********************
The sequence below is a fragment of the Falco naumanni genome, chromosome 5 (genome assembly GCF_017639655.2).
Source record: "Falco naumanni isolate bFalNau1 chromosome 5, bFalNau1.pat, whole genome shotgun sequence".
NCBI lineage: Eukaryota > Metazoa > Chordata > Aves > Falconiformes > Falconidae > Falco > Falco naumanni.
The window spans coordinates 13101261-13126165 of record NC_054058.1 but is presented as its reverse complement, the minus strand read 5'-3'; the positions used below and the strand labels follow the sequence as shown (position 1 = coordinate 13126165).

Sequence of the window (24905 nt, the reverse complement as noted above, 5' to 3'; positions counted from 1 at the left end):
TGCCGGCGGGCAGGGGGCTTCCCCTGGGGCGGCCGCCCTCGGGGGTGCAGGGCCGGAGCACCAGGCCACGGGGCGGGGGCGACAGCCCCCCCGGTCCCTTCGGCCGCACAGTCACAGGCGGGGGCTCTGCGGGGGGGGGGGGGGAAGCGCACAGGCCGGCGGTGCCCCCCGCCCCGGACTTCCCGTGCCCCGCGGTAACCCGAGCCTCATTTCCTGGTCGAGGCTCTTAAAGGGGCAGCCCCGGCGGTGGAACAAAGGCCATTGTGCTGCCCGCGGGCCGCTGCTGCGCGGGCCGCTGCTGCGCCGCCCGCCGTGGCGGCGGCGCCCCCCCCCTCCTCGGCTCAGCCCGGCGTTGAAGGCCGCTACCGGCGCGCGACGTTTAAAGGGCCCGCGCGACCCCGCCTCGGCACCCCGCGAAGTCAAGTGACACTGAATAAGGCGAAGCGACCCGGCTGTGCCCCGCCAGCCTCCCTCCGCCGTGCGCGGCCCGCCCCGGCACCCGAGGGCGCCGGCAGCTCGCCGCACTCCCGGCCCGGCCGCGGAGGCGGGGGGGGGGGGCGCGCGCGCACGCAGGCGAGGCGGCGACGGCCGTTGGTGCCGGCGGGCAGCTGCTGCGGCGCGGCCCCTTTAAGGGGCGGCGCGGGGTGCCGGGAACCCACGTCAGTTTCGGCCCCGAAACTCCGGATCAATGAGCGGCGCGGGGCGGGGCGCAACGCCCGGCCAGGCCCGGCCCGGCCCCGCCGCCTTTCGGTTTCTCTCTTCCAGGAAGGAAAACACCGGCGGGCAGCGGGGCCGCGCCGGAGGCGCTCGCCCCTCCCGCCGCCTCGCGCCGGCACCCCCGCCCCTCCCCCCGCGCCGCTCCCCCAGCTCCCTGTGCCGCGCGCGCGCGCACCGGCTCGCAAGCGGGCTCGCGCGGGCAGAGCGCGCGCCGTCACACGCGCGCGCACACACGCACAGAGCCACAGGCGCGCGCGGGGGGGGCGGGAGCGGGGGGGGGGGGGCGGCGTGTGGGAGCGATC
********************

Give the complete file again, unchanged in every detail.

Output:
The sequence below is a fragment of the Falco naumanni genome, chromosome 5 (genome assembly GCF_017639655.2).
Source record: "Falco naumanni isolate bFalNau1 chromosome 5, bFalNau1.pat, whole genome shotgun sequence".
NCBI lineage: Eukaryota > Metazoa > Chordata > Aves > Falconiformes > Falconidae > Falco > Falco naumanni.
The window spans coordinates 13101261-13126165 of record NC_054058.1 but is presented as its reverse complement, the minus strand read 5'-3'; the positions used below and the strand labels follow the sequence as shown (position 1 = coordinate 13126165).

Sequence of the window (24905 nt, the reverse complement as noted above, 5' to 3'; positions counted from 1 at the left end):
TGCCGGCGGGCAGGGGGCTTCCCCTGGGGCGGCCGCCCTCGGGGGTGCAGGGCCGGAGCACCAGGCCACGGGGCGGGGGCGACAGCCCCCCCGGTCCCTTCGGCCGCACAGTCACAGGCGGGGGCTCTGCGGGGGGGGGGGGGGAAGCGCACAGGCCGGCGGTGCCCCCCGCCCCGGACTTCCCGTGCCCCGCGGTAACCCGAGCCTCATTTCCTGGTCGAGGCTCTTAAAGGGGCAGCCCCGGCGGTGGAACAAAGGCCATTGTGCTGCCCGCGGGCCGCTGCTGCGCGGGCCGCTGCTGCGCCGCCCGCCGTGGCGGCGGCGCCCCCCCCCTCCTCGGCTCAGCCCGGCGTTGAAGGCCGCTACCGGCGCGCGACGTTTAAAGGGCCCGCGCGACCCCGCCTCGGCACCCCGCGAAGTCAAGTGACACTGAATAAGGCGAAGCGACCCGGCTGTGCCCCGCCAGCCTCCCTCCGCCGTGCGCGGCCCGCCCCGGCACCCGAGGGCGCCGGCAGCTCGCCGCACTCCCGGCCCGGCCGCGGAGGCGGGGGGGGGGGGCGCGCGCGCACGCAGGCGAGGCGGCGACGGCCGTTGGTGCCGGCGGGCAGCTGCTGCGGCGCGGCCCCTTTAAGGGGCGGCGCGGGGTGCCGGGAACCCACGTCAGTTTCGGCCCCGAAACTCCGGATCAATGAGCGGCGCGGGGCGGGGCGCAACGCCCGGCCAGGCCCGGCCCGGCCCCGCCGCCTTTCGGTTTCTCTCTTCCAGGAAGGAAAACACCGGCGGGCAGCGGGGCCGCGCCGGAGGCGCTCGCCCCTCCCGCCGCCTCGCGCCGGCACCCCCGCCCCTCCCCCCGCGCCGCTCCCCCAGCTCCCTGTGCCGCGCGCGCGCGCACCGGCTCGCAAGCGGGCTCGCGCGGGCAGAGCGCGCGCCGTCACACGCGCGCGCACACACGCACAGAGCCACAGGCGCGCGCGGGGGGGGCGGGAGCGGGGGGGGGGGGGCGGCGTGTGGGAGCGATC